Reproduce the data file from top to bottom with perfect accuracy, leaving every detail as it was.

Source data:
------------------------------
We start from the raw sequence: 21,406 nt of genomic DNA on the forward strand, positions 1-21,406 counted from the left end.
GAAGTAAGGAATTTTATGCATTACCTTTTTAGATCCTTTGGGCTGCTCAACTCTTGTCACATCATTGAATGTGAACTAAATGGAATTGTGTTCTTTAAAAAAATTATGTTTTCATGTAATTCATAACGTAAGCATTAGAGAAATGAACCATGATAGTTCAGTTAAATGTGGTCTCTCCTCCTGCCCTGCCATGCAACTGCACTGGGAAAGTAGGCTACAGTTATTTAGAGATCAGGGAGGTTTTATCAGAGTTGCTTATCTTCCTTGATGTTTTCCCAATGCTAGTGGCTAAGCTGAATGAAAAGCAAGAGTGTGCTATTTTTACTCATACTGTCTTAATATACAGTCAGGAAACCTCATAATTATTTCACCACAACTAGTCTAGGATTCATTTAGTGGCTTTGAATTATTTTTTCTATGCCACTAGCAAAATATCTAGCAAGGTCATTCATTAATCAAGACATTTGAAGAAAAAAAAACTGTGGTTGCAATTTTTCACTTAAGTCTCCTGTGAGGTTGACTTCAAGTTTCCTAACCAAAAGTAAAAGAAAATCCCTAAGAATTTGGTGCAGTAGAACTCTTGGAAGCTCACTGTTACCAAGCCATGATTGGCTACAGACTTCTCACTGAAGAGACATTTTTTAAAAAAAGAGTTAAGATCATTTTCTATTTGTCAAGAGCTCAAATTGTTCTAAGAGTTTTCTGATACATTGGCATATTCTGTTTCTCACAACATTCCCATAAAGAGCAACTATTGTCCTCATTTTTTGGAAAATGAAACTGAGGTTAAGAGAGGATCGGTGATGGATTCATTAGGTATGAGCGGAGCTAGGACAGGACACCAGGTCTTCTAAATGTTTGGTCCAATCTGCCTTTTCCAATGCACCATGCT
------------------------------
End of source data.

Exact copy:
We start from the raw sequence: 21,406 nt of genomic DNA on the forward strand, positions 1-21,406 counted from the left end.
GAAGTAAGGAATTTTATGCATTACCTTTTTAGATCCTTTGGGCTGCTCAACTCTTGTCACATCATTGAATGTGAACTAAATGGAATTGTGTTCTTTAAAAAAATTATGTTTTCATGTAATTCATAACGTAAGCATTAGAGAAATGAACCATGATAGTTCAGTTAAATGTGGTCTCTCCTCCTGCCCTGCCATGCAACTGCACTGGGAAAGTAGGCTACAGTTATTTAGAGATCAGGGAGGTTTTATCAGAGTTGCTTATCTTCCTTGATGTTTTCCCAATGCTAGTGGCTAAGCTGAATGAAAAGCAAGAGTGTGCTATTTTTACTCATACTGTCTTAATATACAGTCAGGAAACCTCATAATTATTTCACCACAACTAGTCTAGGATTCATTTAGTGGCTTTGAATTATTTTTTCTATGCCACTAGCAAAATATCTAGCAAGGTCATTCATTAATCAAGACATTTGAAGAAAAAAAAACTGTGGTTGCAATTTTTCACTTAAGTCTCCTGTGAGGTTGACTTCAAGTTTCCTAACCAAAAGTAAAAGAAAATCCCTAAGAATTTGGTGCAGTAGAACTCTTGGAAGCTCACTGTTACCAAGCCATGATTGGCTACAGACTTCTCACTGAAGAGACATTTTTTAAAAAAAGAGTTAAGATCATTTTCTATTTGTCAAGAGCTCAAATTGTTCTAAGAGTTTTCTGATACATTGGCATATTCTGTTTCTCACAACATTCCCATAAAGAGCAACTATTGTCCTCATTTTTTGGAAAATGAAACTGAGGTTAAGAGAGGATCGGTGATGGATTCATTAGGTATGAGCGGAGCTAGGACAGGACACCAGGTCTTCTAAATGTTTGGTCCAATCTGCCTTTTCCAATGCACCATGCT